American Icons: Native Son
This is the novel about racism that America couldn't ignore.
The story of a young man in the ghetto who turns to murder was an overnight sensation. Richard Wright set out to confront white readers with the most brutal consequences of racism, and finally lay to rest the stereotype of the passive Uncle Tom — “he literally wanted to create a bigger Thomas,” one scholar argues. But some think Native Son exploited the worst stereotypes of black youth. “Is this giving me permission to go kill white women?” wondered a young Carl Hancock Rux. “Is that what we’re supposed to be doing now?”
We trace the line from Bigger Thomas to Notorious B.I.G., and visit a high school drama class acting out Native Son, and struggling to grasp the racism their grandparents experienced. With Nathan McCall, Carl Hancock Rux, and Richard Wright's daughter, Julia Wright.
(Originally aired September 6, 2013)
Thank you to the following for their time and research: Frankie Bailey, Timuel Black, James Campbell, The Chicago Literary Hall of Fame, Thomas Cripps, Dolores Fish, Rebecca Hall, Margot McMahon, Gabriel Mendes, Bayo Ojikutu, Howard Pitsch and the Fort Greene Association, Tim Samuelson, and Malcolm Wright.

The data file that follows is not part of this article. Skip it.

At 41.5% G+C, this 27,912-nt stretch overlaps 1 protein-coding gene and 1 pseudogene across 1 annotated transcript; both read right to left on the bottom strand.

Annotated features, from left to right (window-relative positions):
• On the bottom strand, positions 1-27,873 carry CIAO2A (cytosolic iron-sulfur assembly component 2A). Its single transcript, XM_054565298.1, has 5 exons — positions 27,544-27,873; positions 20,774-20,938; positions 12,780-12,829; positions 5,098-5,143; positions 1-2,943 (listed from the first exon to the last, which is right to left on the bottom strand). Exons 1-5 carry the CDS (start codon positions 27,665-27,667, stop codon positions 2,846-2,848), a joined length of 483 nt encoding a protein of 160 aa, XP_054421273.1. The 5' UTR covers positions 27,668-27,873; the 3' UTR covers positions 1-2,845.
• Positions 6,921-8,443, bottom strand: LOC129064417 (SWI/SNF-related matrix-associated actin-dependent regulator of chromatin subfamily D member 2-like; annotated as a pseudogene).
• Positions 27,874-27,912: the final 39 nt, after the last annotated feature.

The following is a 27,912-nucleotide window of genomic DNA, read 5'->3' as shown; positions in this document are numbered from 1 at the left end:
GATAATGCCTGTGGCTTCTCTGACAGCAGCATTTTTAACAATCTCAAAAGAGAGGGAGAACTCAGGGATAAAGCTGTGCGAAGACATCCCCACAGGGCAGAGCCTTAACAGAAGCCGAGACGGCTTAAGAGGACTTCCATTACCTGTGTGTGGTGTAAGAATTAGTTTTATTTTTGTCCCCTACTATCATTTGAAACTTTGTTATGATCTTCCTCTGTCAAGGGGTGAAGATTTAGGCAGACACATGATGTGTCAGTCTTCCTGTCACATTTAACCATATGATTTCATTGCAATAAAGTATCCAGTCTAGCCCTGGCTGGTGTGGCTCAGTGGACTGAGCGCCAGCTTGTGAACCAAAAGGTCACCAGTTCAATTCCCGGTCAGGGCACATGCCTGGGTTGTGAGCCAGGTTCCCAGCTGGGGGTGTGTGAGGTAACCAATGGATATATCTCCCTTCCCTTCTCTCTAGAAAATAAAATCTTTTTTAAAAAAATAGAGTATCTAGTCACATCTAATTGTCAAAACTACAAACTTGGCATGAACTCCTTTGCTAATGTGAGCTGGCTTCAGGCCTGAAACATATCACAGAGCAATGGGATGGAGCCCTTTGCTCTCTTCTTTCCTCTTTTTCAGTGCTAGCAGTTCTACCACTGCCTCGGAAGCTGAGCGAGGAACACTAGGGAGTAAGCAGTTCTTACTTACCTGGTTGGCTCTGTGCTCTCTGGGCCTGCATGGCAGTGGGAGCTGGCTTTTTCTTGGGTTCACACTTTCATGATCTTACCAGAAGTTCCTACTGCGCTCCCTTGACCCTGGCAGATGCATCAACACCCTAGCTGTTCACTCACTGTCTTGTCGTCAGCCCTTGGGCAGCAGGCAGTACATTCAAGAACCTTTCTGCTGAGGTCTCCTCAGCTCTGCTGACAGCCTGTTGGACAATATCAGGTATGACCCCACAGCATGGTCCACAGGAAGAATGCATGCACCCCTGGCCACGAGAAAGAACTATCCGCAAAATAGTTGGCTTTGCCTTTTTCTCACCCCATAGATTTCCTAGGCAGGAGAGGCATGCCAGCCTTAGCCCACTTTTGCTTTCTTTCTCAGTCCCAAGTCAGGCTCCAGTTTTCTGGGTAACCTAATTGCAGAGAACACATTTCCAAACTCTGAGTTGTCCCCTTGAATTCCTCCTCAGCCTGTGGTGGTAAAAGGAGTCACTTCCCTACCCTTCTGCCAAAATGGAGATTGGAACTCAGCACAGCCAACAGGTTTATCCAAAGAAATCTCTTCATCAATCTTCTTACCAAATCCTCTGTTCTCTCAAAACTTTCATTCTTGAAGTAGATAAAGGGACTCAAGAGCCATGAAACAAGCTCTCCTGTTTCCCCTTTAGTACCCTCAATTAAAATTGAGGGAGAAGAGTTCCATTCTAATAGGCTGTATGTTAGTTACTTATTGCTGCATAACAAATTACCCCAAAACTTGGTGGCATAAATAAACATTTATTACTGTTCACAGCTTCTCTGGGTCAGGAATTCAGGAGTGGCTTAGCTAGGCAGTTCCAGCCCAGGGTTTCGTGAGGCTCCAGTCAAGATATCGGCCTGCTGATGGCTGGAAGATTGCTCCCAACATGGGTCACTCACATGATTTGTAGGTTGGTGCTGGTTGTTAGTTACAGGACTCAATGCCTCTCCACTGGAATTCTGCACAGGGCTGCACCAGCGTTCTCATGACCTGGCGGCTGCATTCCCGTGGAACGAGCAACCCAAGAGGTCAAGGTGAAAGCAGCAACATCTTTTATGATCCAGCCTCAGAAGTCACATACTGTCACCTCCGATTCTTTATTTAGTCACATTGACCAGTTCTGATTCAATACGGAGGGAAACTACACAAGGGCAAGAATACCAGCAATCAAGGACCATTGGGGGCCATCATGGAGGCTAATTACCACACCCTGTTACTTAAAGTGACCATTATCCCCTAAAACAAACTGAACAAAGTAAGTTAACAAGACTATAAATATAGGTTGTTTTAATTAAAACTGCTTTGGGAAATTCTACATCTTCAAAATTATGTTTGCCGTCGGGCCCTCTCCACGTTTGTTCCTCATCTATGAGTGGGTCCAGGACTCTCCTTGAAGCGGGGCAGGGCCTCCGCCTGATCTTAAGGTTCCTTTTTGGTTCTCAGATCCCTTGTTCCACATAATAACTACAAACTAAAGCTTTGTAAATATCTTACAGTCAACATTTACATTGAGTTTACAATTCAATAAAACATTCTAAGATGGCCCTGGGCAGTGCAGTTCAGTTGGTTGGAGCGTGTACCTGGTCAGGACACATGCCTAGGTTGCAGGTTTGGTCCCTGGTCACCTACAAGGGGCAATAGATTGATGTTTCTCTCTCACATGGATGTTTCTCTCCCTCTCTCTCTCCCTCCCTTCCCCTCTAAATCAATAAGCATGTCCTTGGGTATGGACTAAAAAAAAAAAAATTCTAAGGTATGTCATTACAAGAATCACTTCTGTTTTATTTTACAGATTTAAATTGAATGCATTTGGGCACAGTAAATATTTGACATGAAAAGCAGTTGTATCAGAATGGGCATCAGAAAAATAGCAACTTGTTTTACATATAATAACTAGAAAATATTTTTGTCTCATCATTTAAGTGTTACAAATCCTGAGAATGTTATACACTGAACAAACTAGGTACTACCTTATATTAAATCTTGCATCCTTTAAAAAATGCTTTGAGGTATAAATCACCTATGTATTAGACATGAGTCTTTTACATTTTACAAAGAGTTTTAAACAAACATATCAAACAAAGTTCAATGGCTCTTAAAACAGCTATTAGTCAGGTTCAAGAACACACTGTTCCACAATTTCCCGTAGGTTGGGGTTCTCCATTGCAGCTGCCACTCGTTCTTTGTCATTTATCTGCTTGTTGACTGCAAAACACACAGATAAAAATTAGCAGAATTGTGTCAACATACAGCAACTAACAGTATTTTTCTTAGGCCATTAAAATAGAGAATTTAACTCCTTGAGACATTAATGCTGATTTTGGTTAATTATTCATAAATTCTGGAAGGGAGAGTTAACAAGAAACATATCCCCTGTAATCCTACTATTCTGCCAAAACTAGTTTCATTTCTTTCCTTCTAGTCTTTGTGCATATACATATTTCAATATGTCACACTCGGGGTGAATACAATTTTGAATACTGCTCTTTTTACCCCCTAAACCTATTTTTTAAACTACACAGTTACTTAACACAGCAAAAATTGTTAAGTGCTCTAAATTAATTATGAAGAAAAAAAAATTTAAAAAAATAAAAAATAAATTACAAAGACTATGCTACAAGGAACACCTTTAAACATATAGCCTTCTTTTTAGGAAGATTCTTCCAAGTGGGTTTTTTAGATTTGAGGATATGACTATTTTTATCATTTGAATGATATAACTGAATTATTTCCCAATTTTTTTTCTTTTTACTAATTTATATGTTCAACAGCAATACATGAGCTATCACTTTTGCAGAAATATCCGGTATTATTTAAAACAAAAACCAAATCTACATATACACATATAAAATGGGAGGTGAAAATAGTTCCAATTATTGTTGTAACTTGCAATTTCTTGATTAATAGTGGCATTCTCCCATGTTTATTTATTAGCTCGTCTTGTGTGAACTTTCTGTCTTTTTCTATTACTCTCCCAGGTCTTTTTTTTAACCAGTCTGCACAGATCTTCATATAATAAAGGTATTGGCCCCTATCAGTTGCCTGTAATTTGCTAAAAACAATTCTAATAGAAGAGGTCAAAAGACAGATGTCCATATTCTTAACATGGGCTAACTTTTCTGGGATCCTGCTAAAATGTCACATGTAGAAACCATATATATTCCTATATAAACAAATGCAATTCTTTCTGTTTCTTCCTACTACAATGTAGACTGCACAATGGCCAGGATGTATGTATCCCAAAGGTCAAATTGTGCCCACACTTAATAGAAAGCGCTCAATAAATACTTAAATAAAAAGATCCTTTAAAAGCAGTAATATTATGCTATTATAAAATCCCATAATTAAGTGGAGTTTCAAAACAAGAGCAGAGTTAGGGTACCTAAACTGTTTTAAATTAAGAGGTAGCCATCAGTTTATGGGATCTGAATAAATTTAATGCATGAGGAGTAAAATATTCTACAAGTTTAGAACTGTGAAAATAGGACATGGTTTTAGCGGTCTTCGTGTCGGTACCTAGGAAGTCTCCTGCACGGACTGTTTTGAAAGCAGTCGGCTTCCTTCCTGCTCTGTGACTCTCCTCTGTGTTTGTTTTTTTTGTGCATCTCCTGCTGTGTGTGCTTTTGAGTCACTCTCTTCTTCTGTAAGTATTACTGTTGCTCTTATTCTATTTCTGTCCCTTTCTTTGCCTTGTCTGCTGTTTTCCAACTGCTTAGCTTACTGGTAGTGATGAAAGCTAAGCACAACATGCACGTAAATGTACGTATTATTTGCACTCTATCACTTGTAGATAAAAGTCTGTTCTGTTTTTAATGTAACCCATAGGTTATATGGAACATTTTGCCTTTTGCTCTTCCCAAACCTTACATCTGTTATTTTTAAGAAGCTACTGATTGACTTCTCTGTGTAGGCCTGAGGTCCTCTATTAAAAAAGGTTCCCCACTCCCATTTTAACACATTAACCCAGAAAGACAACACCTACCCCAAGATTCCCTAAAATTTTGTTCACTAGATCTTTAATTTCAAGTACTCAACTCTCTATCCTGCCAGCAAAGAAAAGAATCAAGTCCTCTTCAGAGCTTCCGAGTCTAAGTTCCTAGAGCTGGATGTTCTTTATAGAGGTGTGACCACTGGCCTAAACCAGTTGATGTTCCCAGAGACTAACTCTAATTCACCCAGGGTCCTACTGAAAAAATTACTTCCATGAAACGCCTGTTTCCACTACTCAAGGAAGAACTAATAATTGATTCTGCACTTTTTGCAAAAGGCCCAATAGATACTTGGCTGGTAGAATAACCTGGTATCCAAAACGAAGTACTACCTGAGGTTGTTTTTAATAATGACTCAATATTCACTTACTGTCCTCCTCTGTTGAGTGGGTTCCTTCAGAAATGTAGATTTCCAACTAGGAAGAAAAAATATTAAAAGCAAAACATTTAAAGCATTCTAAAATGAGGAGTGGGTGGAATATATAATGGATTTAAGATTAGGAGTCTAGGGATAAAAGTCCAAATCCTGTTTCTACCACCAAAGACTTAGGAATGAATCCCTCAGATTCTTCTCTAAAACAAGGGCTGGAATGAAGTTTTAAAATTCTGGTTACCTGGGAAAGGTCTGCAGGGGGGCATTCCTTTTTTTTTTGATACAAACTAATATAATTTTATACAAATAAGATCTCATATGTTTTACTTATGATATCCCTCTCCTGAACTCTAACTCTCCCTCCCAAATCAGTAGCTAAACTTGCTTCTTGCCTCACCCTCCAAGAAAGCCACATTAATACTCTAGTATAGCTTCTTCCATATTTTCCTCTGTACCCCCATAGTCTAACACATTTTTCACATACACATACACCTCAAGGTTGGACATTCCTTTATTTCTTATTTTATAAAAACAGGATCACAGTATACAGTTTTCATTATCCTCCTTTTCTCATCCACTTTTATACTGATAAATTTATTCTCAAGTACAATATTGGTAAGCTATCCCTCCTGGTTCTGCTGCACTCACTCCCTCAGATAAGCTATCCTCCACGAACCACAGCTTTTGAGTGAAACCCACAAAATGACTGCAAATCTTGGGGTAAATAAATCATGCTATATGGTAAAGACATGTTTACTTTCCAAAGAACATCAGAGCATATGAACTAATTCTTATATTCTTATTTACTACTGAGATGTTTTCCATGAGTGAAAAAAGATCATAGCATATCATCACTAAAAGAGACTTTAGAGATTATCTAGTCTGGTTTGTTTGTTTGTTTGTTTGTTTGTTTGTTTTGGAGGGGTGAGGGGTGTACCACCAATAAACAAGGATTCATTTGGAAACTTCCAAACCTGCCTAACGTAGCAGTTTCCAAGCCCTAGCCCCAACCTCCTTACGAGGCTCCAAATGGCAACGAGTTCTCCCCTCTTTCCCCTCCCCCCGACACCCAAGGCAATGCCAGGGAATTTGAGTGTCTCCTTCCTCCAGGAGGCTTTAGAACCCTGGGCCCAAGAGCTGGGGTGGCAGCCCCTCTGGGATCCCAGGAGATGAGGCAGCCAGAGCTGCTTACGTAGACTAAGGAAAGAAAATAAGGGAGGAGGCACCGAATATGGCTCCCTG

Bonus Track: Nathan McCall on how Native Son changed his life
Hear producer Amanda Aronczyk's full interview with Nathan McCall, author of Makes Me Wanna Holler.
Bigger (Eric McCalister) writes a ransom note while Clara (Ashley Brooks) begs him to stop. (Tom Patterson)
Clara (Ashley Brooks) cries in fear when she learns that Bigger (Eric McCalister) has killed young, white Mary Dalton. In the dramatic adaption of Native Son, the character of Clara fills the role of Bessie in the novel. (Tom Patterson)